This makes it pretty clear that most small business websites are subject to privacy laws, and need to make sure that they are compliant, for the safety of their business and their customers.

So how do you do this?

Is Your Website Compliant?

If you are not sure (or you’re sure they are not!) then you might be exposed to big fines and possibly lawsuits.


How To Comply With Privacy Laws

You’re likely familiar with Privacy Policy or Terms of Use documents. They’re the long, involved windows that pop up when you sign up for a new service or visit a new site. If you’re like most of us, you probably ignore them or click “I have read and agreed with the terms of service,” often without reading — and sometimes without agreement.

But that acknowledgment takes the weight off the site and puts the responsibility on you as the visitor or consumer. 

In order to comply with privacy laws, your site will likely need a Privacy Policy, Terms of Use document, or Disclaimer that lists which portions of data you collect, how it is stored, what you do with it, and how individuals can opt-out or request that the information is erased.

The reason why we as consumers often ignore these documents is because they’re full of legal jargon that, quite frankly, is pretty boring. So it shouldn’t surprise you that these TOS documents and the like are usually drafted by lawyers who are well versed in the type of business you run, and who can tailor the language to cover your needs. 

But lawyers are expensive, of course — wouldn’t it be nice if you could just buy a generic privacy policy which will cover all your bases?

Well, you can — but I heartily recommend that you don’t. There are plenty of generic options for privacy templates out there, but most of them don’t really “cover your bases” at all. Remember how we talked about the extensive range in laws, and how they are constantly being updated and altered to try and stay on top of new privacy needs caused by new technology tools?

That means that a generic TOS or disclaimer is highly unlikely to be accurate and base-covering enough to do any good. 

What are your other options? You can hire a lawyer to draft your TOS, of course — but you should also keep them on retainer because the same issue will come into play. You’ll need to constantly update your privacy policy to maintain compliance.

That sounds incredibly expensive — and it probably is. A beginning policy could set you back a few thousand dollars, not to mention the cost of keeping it up to date.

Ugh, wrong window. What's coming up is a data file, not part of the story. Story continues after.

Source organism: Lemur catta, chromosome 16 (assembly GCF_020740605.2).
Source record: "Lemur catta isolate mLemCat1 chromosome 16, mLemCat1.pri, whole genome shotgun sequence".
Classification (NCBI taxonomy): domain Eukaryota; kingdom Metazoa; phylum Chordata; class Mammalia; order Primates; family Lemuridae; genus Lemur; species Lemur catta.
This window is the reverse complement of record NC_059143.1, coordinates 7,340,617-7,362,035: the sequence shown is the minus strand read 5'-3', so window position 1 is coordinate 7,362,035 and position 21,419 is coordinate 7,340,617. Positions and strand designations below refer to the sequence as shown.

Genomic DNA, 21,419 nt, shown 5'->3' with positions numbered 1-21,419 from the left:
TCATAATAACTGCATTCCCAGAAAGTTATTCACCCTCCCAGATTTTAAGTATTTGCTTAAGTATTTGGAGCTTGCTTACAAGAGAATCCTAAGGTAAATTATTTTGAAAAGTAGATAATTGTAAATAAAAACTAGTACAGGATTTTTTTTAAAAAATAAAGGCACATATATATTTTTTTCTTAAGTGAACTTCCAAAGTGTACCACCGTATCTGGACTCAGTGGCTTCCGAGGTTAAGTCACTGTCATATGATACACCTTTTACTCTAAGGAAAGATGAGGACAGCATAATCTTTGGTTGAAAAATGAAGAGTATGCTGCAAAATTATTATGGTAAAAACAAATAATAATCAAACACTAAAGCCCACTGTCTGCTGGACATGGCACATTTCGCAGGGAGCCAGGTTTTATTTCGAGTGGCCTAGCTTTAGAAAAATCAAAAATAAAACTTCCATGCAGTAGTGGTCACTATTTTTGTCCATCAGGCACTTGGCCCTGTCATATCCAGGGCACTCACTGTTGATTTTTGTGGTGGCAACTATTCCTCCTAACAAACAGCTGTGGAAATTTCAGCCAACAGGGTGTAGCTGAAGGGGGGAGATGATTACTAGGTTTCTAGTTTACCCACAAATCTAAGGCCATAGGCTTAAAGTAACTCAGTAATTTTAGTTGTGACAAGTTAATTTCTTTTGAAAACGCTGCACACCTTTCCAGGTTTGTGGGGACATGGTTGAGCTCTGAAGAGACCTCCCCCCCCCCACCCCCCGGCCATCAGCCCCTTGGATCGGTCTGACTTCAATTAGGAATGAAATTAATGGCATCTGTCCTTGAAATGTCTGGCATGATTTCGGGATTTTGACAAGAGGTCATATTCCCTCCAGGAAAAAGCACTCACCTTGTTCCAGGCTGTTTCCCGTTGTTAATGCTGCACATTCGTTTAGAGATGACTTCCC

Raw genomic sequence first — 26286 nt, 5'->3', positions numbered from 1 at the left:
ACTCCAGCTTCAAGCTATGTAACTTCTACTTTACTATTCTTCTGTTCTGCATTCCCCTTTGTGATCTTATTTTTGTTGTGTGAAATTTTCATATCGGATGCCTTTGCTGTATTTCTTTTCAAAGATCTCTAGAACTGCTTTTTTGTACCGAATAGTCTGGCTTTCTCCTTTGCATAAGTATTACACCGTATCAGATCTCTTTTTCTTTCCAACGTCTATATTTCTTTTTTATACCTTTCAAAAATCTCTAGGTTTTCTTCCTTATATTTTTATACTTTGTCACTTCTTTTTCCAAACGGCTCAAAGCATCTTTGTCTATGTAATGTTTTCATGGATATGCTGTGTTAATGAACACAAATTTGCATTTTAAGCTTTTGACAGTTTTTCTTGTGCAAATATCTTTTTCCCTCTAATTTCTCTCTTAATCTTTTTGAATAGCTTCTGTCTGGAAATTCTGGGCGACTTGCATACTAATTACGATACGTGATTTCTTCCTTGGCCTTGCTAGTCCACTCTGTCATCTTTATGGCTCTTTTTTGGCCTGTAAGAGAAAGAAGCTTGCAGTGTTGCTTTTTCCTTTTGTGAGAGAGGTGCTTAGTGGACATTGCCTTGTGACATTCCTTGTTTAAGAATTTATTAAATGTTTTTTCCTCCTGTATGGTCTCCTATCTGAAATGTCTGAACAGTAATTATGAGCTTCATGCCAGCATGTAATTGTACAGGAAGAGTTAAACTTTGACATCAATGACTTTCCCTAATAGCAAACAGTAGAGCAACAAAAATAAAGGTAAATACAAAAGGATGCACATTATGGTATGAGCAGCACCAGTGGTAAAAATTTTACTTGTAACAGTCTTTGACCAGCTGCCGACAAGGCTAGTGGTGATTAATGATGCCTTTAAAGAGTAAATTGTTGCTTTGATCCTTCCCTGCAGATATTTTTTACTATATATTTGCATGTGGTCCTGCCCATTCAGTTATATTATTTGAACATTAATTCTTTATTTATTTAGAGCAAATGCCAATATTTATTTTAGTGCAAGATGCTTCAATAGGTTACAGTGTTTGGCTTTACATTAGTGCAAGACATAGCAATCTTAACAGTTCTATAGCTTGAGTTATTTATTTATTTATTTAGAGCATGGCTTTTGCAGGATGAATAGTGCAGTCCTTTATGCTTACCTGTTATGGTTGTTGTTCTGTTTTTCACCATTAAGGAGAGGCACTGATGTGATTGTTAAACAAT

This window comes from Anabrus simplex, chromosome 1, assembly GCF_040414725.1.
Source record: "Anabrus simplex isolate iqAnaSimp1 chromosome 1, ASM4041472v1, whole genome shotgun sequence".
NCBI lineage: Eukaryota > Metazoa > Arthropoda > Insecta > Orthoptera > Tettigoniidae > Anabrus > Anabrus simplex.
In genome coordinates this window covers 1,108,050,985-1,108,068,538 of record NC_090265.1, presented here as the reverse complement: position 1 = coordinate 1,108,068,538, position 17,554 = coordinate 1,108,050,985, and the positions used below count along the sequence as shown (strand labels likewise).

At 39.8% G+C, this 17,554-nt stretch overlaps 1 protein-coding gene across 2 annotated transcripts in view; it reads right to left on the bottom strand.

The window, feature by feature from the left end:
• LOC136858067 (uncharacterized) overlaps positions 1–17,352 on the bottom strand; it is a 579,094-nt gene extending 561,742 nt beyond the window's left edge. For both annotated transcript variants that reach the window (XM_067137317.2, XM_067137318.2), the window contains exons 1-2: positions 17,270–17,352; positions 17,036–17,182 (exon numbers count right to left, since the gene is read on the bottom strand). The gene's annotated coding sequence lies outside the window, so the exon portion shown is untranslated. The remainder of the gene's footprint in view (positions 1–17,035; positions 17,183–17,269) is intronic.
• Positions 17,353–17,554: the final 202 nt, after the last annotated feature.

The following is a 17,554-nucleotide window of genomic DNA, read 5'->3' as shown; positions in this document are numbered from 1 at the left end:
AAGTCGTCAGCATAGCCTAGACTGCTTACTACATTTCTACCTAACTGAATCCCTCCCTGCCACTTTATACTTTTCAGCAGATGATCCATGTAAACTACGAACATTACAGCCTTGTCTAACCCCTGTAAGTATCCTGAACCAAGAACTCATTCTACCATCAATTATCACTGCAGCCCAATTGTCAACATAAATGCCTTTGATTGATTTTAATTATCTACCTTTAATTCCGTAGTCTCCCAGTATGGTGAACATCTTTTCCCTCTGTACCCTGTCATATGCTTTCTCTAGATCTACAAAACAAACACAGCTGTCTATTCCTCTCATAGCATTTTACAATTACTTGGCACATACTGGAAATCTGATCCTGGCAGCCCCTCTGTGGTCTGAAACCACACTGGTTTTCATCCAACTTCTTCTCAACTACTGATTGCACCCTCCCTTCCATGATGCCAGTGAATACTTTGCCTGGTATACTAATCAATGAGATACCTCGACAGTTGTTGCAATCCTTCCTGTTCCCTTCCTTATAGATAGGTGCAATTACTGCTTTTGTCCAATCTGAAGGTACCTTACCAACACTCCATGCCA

So what else can you do? Isn’t there a cost-effective solution to remaining compliant?

A New Privacy Compliance Tool For Small Businesses

If you’re running a small business, you’re probably already worried about keeping within your budget. Especially in times like these, the last thing you need is either a large bill from your compliance lawyer, or an even larger fine for non-compliance.

Luckily, there are other solutions out there. For instance, let’s take a look at a tool called Termageddon.

This tool offers continuously up to date privacy compliance for any website, based on your needs, and including any format necessary — privacy policy, disclaimer, terms of use, terms of service, you name it. It has a monthly rate of just $10.

That’s definitely cost-effective, but how do you know that it will keep you in compliance?

Termageddon was actually created and founded by an attorney who specialized in privacy and technology. It was clear that there was a lack in the market, and Termageddon’s founder filled the gap. With that knowledge and know-how at your disposal, this tool can be a boon for a small business owner.

To use the service, a site owner simply needs to answer a few questions about the site and the data that is collected. The entire process takes less than five minutes, and generates a policy that fits your needs. After you’ve gone through the process, you’ll get a code to embed the policy on your site — which is key to how the entire tool maintains functionality. Because it works through an embedded code rather than a TOS file that is uploaded to the site, Termageddon is able to update the policy remotely, keeping you up to date and fully compliant.

If new laws are published that may or may not affect your site’s compliance, you’ll be contacted for a few further questions. But, by and large, that simple five minute Q and A is the only work that you will have to do on your disclaimers.

So, a tool that keeps track of all new changes to laws and revisions to compliance regulations, is able to instantly update your policy, and can do it all at a budget-friendly monthly rate? If that sounds too good to be true, you might want to take a look at all the positive customer reviews for the company.

Termageddon is a unique solution in complicated times, and the company is constantly growing and adapting to serve its customers even better. The innovative system is definitely worth a look for small business owners who want the relief of knowing that their sites are compliant — and that their businesses and customers are protected. We’ve been using them since November 2019 – check out our Privacy Policy and our Terms of Service.

How Can I Get Started?

You can go to Termageddon answer the questions and embed the code on your own, or we’d be happy to work with you directly, as an official Termageddon Agency Partner, to ensure your policy is input into the system (and appropriate for your website) as well as set up the pages and embed the policy codes for you (most business owners find this to be an easy solution). 

Is Your Website Compliant?

If you are not sure (or you’re sure they are not!) then you might be exposed to big fines and possibly lawsuits.


Disclaimer: We are NOT attorneys and are not offering legal advice. This article was written to give you the knowledge you need to help protect your company. In all cases, it’s best for you to seek the advice of your attorney to ensure you are compliant. Jones & Jones Advertising, Inc. cannot guarantee your policy or this procedure will be 100% compliant. The links to Termageddon are affiliate links and will not increase your price but does help us out.